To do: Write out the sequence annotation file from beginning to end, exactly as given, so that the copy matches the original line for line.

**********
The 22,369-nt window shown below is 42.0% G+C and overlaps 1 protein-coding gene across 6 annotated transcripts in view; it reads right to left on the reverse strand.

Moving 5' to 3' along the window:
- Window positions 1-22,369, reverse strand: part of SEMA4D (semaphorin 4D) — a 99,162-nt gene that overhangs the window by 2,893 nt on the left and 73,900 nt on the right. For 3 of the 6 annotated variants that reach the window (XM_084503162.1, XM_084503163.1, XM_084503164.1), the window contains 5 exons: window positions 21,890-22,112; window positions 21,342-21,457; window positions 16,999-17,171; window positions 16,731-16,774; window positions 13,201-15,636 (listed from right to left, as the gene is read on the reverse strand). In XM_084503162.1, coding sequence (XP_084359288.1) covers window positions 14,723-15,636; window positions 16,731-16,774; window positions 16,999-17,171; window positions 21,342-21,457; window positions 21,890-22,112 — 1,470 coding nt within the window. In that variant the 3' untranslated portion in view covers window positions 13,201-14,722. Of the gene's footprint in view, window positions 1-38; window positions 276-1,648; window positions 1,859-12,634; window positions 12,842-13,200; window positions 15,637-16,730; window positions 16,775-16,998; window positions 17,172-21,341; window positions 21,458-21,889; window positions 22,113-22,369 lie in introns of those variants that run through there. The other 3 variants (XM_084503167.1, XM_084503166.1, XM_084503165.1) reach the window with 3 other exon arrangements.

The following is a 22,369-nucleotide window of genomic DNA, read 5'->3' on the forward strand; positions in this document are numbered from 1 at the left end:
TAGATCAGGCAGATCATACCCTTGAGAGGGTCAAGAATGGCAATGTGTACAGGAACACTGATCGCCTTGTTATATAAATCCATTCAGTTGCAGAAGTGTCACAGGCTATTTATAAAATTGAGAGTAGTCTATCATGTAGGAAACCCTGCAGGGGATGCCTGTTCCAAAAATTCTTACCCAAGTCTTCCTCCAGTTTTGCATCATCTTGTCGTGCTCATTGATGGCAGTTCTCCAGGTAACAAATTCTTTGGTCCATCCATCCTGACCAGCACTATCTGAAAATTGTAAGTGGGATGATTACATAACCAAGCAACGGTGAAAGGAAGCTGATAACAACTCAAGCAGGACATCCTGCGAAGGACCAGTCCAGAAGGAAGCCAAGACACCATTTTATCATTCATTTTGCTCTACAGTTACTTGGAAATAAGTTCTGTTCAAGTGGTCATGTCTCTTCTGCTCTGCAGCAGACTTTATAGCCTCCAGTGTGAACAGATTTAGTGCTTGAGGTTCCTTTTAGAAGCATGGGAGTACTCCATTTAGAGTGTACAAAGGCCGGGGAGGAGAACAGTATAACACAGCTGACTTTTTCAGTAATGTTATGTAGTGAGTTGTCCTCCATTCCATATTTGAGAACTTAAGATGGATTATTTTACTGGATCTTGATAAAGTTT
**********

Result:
The 22,369-nt window shown below is 42.0% G+C and overlaps 1 protein-coding gene across 6 annotated transcripts in view; it reads right to left on the reverse strand.

Moving 5' to 3' along the window:
- Window positions 1-22,369, reverse strand: part of SEMA4D (semaphorin 4D) — a 99,162-nt gene that overhangs the window by 2,893 nt on the left and 73,900 nt on the right. For 3 of the 6 annotated variants that reach the window (XM_084503162.1, XM_084503163.1, XM_084503164.1), the window contains 5 exons: window positions 21,890-22,112; window positions 21,342-21,457; window positions 16,999-17,171; window positions 16,731-16,774; window positions 13,201-15,636 (listed from right to left, as the gene is read on the reverse strand). In XM_084503162.1, coding sequence (XP_084359288.1) covers window positions 14,723-15,636; window positions 16,731-16,774; window positions 16,999-17,171; window positions 21,342-21,457; window positions 21,890-22,112 — 1,470 coding nt within the window. In that variant the 3' untranslated portion in view covers window positions 13,201-14,722. Of the gene's footprint in view, window positions 1-38; window positions 276-1,648; window positions 1,859-12,634; window positions 12,842-13,200; window positions 15,637-16,730; window positions 16,775-16,998; window positions 17,172-21,341; window positions 21,458-21,889; window positions 22,113-22,369 lie in introns of those variants that run through there. The other 3 variants (XM_084503167.1, XM_084503166.1, XM_084503165.1) reach the window with 3 other exon arrangements.

The following is a 22,369-nucleotide window of genomic DNA, read 5'->3' on the forward strand; positions in this document are numbered from 1 at the left end:
TAGATCAGGCAGATCATACCCTTGAGAGGGTCAAGAATGGCAATGTGTACAGGAACACTGATCGCCTTGTTATATAAATCCATTCAGTTGCAGAAGTGTCACAGGCTATTTATAAAATTGAGAGTAGTCTATCATGTAGGAAACCCTGCAGGGGATGCCTGTTCCAAAAATTCTTACCCAAGTCTTCCTCCAGTTTTGCATCATCTTGTCGTGCTCATTGATGGCAGTTCTCCAGGTAACAAATTCTTTGGTCCATCCATCCTGACCAGCACTATCTGAAAATTGTAAGTGGGATGATTACATAACCAAGCAACGGTGAAAGGAAGCTGATAACAACTCAAGCAGGACATCCTGCGAAGGACCAGTCCAGAAGGAAGCCAAGACACCATTTTATCATTCATTTTGCTCTACAGTTACTTGGAAATAAGTTCTGTTCAAGTGGTCATGTCTCTTCTGCTCTGCAGCAGACTTTATAGCCTCCAGTGTGAACAGATTTAGTGCTTGAGGTTCCTTTTAGAAGCATGGGAGTACTCCATTTAGAGTGTACAAAGGCCGGGGAGGAGAACAGTATAACACAGCTGACTTTTTCAGTAATGTTATGTAGTGAGTTGTCCTCCATTCCATATTTGAGAACTTAAGATGGATTATTTTACTGGATCTTGATAAAGTTT